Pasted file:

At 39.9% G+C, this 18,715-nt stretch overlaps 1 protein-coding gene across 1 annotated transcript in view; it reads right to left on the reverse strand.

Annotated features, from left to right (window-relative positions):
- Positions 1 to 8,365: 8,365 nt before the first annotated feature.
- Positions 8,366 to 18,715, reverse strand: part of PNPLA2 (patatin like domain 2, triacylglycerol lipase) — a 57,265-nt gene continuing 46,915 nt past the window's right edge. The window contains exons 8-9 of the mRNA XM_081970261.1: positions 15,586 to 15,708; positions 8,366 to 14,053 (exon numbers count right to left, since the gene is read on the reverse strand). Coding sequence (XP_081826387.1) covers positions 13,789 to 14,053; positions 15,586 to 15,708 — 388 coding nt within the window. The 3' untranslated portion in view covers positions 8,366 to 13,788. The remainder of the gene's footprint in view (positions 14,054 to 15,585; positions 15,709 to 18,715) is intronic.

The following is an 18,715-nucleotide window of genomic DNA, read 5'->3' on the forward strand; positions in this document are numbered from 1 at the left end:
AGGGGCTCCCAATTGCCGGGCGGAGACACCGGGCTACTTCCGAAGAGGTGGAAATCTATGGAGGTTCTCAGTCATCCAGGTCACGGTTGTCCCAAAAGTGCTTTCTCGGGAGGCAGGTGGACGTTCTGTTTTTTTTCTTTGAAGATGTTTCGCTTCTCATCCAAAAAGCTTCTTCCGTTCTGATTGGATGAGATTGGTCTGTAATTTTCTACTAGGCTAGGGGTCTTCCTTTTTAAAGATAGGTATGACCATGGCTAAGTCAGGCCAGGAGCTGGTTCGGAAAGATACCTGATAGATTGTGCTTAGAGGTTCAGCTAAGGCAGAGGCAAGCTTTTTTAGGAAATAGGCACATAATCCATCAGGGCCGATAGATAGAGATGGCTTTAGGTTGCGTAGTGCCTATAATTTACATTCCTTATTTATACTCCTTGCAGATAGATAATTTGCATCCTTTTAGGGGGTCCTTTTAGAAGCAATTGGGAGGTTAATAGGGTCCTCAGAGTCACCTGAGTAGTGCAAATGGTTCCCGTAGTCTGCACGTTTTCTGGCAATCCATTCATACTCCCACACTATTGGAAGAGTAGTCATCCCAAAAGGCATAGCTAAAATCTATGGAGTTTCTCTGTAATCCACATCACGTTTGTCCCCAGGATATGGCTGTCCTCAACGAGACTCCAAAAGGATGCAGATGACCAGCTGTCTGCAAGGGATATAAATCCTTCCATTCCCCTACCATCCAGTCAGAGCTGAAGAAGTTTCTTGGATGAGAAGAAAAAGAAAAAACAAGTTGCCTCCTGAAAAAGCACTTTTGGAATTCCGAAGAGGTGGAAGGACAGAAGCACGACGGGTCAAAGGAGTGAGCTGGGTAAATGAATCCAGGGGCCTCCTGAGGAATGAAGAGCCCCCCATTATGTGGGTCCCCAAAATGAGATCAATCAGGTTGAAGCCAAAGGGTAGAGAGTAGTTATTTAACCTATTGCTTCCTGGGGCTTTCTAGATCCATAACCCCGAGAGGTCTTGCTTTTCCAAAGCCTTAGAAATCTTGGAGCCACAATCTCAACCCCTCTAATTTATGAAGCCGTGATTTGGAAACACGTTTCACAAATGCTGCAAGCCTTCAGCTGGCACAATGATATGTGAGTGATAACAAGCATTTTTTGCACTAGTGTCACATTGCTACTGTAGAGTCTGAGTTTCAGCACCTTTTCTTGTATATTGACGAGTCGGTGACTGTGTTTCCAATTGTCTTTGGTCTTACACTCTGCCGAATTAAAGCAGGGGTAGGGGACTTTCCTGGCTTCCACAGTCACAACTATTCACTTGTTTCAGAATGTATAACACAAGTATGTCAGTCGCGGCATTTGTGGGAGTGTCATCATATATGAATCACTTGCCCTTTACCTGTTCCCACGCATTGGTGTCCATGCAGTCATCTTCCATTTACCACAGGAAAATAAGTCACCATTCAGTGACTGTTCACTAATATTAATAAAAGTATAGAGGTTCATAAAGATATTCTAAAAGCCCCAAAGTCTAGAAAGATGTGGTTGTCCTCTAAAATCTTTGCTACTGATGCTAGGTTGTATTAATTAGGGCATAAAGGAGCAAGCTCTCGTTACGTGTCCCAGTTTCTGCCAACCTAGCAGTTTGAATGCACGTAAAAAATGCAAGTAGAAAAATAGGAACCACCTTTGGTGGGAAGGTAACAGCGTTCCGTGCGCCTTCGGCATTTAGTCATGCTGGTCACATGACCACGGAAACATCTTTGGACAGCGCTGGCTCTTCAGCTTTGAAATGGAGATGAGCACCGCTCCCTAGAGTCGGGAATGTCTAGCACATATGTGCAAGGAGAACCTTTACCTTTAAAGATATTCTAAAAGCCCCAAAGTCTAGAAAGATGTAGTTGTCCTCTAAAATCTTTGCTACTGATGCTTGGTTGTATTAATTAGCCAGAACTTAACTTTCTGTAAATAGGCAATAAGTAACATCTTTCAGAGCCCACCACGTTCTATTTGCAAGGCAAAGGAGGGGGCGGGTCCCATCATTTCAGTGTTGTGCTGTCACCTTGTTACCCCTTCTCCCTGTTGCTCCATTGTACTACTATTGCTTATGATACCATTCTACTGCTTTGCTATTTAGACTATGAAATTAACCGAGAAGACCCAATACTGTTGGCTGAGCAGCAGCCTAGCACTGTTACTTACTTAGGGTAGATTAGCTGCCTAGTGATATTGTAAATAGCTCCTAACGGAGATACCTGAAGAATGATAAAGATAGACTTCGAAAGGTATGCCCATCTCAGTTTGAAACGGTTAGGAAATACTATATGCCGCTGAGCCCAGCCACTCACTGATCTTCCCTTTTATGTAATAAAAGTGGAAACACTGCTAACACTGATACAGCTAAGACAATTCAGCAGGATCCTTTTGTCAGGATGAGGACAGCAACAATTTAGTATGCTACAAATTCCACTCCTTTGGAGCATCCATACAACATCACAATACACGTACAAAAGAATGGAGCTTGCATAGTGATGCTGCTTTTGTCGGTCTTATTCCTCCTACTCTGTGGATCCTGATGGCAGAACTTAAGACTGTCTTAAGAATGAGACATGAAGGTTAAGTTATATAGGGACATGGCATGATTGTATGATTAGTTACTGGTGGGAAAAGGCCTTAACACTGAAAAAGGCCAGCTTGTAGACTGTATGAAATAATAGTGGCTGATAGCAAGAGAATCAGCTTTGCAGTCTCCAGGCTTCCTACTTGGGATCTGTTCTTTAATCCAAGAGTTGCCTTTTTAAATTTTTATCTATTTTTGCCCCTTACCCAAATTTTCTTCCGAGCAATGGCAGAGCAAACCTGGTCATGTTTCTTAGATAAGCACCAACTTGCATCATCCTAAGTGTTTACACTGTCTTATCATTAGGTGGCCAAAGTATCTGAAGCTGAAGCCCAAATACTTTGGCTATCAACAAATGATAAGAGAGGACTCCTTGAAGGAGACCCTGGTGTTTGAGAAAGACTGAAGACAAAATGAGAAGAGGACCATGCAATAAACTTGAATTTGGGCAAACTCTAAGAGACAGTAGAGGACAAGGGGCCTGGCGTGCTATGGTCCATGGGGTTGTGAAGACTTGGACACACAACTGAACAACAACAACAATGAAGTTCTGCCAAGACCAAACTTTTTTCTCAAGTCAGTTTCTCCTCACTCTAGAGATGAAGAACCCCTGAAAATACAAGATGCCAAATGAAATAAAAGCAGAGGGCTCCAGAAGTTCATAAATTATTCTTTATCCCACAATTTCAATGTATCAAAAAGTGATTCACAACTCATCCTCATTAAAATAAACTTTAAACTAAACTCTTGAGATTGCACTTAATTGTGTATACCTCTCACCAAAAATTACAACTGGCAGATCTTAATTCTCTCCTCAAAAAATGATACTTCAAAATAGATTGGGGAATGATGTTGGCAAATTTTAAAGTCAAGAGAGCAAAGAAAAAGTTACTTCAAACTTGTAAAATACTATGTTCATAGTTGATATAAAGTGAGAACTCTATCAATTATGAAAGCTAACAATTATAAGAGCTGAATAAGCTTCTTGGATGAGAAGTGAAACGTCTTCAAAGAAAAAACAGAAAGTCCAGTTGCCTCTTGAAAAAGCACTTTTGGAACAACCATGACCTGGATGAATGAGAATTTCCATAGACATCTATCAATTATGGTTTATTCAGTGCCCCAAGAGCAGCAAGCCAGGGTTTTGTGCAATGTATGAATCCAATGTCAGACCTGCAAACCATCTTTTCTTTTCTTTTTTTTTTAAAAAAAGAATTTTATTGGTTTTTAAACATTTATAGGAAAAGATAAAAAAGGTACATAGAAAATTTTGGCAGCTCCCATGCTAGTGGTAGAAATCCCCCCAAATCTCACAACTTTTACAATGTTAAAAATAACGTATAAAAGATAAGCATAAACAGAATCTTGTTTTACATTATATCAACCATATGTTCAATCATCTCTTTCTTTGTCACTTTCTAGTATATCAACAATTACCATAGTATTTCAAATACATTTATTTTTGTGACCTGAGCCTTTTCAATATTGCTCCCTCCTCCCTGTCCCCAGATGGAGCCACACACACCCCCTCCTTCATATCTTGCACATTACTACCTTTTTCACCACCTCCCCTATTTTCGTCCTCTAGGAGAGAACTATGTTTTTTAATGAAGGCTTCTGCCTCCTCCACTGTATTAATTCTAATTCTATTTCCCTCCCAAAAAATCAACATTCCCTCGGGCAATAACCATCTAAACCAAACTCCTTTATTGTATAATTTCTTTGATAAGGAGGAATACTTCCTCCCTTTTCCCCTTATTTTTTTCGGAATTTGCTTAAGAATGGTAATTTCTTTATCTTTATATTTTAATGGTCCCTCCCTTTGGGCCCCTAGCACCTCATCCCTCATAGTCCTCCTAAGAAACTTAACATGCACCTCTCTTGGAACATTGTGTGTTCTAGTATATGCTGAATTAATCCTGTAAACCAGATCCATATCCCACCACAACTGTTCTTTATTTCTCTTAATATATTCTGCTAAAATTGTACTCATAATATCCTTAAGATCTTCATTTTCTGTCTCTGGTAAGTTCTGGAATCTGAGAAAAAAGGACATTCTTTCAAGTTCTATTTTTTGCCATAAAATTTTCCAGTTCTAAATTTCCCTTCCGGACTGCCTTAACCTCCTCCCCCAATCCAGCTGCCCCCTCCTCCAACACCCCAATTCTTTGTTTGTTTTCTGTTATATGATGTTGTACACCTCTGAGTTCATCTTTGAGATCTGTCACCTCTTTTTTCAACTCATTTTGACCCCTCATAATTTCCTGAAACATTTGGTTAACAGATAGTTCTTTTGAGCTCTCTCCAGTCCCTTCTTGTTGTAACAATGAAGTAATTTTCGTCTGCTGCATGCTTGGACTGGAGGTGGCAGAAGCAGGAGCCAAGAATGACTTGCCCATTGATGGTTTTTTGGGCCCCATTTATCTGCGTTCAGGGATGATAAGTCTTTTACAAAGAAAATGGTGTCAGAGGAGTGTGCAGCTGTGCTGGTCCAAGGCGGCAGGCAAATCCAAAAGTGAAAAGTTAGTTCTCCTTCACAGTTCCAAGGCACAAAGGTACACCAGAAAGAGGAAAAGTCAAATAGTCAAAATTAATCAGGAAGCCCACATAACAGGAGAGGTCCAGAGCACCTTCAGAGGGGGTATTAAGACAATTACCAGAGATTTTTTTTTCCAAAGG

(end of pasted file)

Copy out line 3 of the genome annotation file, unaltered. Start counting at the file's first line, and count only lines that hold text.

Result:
- Positions 1 to 8,365: 8,365 nt before the first annotated feature.